Dr. Oz Claims Violent Video Games 'Hurt' Teens; Backs Up Claims With Absolutely Nothing At All

from the Wii-Sports-awarded-custody-of-teens-after-years-of-abuse-by-CoD dept

You know what people just absolutely love? When someone makes bold proclamations and then dances off into the ether without providing a single supporting source for their statements. You’d think someone highly touted in the medical community would at least be able to provide a link or a searchable source for something as brash as this, but from the looks of it, you’d be the only one thinking.

Via Gamepolitics comes this delightfully horrible column, written by Dr. Mehmet Oz (TV’s “Dr. Oz”) and his colleague, Dr. Mike Roizen (chief medical officer at the Cleveland Clinic Wellness Institute). Its title makes an unequivocal statement before moving on at a breakneck pace to its conclusion, utilizing a combination of unsourced stats and unproven conjecture.

Here’s the title:

It’s official (again)- violent video games hurt teens

A quick read through the column (and it is a quick read) shows that Oz and Roizen aren’t too keen on providing any sort of backup for this claim (much less the fact that it’s “again”). Nowhere in the 300 words or so will you find links, quotes or citations of any sort. Here’s the opening paragraph, which gives readers some insight into the doctors’ mindset, but not much else.

Call of Duty: Black Ops (dismembered limbs, obscene language, torture) and Hitman: Absolution (can you really absolve a hit man?) — $13.6 billion is spent annually in North America so that more than 210 million folks can play video games like these. Many of those players are younger than 18, and that’s, you know, way bad for kids and teens.

No. I don’t know. Perhaps if you could point me to some research (preferably nothing by Craig Anderson) that shows how video games are “way bad” for kids and teens. Also, a majority of the 210 million gamers are over the age of 18, which is who these games are targeted at (and rated for).

But let’s not dwell on the lack of evidence indicating games hurt teens (again) by “fueling aggressive behavior, dulling empathy and causing sleep problems.” (Parents: are your teens aggressive, self-centered and up all hours of the night? Welcome to Life with a Teenager, a.k.a. Why the Hell Did I Decide to Have Kids? Take away video games and I would imagine the hormonal developments, myopic worldview common to that age group and erratic sleep patterns wouldn’t be altered in any significant fashion.)

Let’s move on to the doctors’ next point, which is also dropped unceremoniously (and without sources) into the mix.

And if you think you know what’s going on with your kids, think again. Most parents say they’re pretty sure of what their kids are doing online, but 50 percent of kids report having inappropriate-age-rated games (“M” for “mature” and “AO” for “adults only”) among their often-played favorites.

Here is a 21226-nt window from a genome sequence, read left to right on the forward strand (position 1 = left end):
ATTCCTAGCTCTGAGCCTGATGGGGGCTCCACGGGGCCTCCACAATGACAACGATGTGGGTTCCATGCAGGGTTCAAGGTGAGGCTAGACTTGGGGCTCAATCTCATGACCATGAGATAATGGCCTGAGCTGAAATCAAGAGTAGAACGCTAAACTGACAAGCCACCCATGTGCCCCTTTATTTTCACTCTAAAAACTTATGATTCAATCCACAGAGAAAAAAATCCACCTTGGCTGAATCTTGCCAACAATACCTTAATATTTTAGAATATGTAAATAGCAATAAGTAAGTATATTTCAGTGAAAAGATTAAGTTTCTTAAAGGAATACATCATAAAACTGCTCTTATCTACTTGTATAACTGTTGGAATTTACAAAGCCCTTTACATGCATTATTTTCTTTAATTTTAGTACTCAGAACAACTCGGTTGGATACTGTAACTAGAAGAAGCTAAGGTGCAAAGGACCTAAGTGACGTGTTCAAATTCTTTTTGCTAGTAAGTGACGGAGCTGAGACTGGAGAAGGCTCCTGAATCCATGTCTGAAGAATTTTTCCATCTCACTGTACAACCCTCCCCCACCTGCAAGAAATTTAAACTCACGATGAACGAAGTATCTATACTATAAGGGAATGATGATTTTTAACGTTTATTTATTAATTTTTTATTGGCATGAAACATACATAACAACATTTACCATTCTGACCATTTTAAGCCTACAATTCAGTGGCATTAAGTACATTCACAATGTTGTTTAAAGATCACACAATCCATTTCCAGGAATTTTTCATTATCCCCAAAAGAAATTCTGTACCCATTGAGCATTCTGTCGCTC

And this “50 percent” was determined how? Rounding up the interns and asking them what percentage of a whole would they find both “scary” and “believable?” Who would dispute this “finding?” Who could dispute this “finding?” There’s nothing to work with.

It would be one thing if a psychologist made a few unsourced claims based on first-hand experience with the subject matter (kids, video games), but when a surgeon and a chief medical officer make bold statements about the effect of violent games on kids, they need to bring a little bit more to the discussion than a willingness to fill a column with words.

On the plus side, the doctors don’t take the government or retailers to task for kids’ access to M-rated games. (Though I wonder where these kids are getting “AO” games… Certainly not from any major retailer.) Instead, they ask parents to get involved and aim children towards other activities, rather than allowing the Xbox/PS3/Wii to fill in as full-time caregivers. This is the only part of the column that actually contains good advice and no ridiculous, unsourced statements.

Maybe this substance-free column is an offshoot of Dr. Oz’s love of homeopathy — the weaker the sources, the stronger the argument. No sources at all possibly means his proclamations are completely unassailable. Well played, sir.

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Comments on “Dr. Oz Claims Violent Video Games 'Hurt' Teens; Backs Up Claims With Absolutely Nothing At All”

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Rikuo (profile) says:

Okay. I’m going to admit something.
Before I was eighteen years old, I downloaded and played (for about ten minutes) Rapelay.
To this day, I have yet to even so much as feel up a minor.

I’ve also played the game Heavy Rain. There’s a part in the game where you make a choice to cut off the protagonist’s finger. Quite brutally I might add. There’s preparations to be done, like anti-septic, alcohol, etc, and then you do the deed.
Now I look at my real life hands. Yup. All eight fingers and two thumbs. Still intact.

PaulT (profile) says:

“Many of those players are younger than 18, and that’s, you know, way bad for kids and teens.”

I agree. That’s why parents should take responsibility for their kids’ gaming, especially since they’re often the ones buying the games for their kids in the first place. The ratings are there for a reason, and within the home nobody but the parents can enforce them.

Oh, that’s not what you meant, you just want to ride the scapegoat train and get some free publicity? Never mind.

John Fenderson (profile) says:

Re: Re:

While I agree that it’s the parent’s job to approve of what games their kids are playing, I’m far from convinced that there is any special harm to children here. That’s as it should be: parents can make choices in line with their views.

The ratings are there for a reason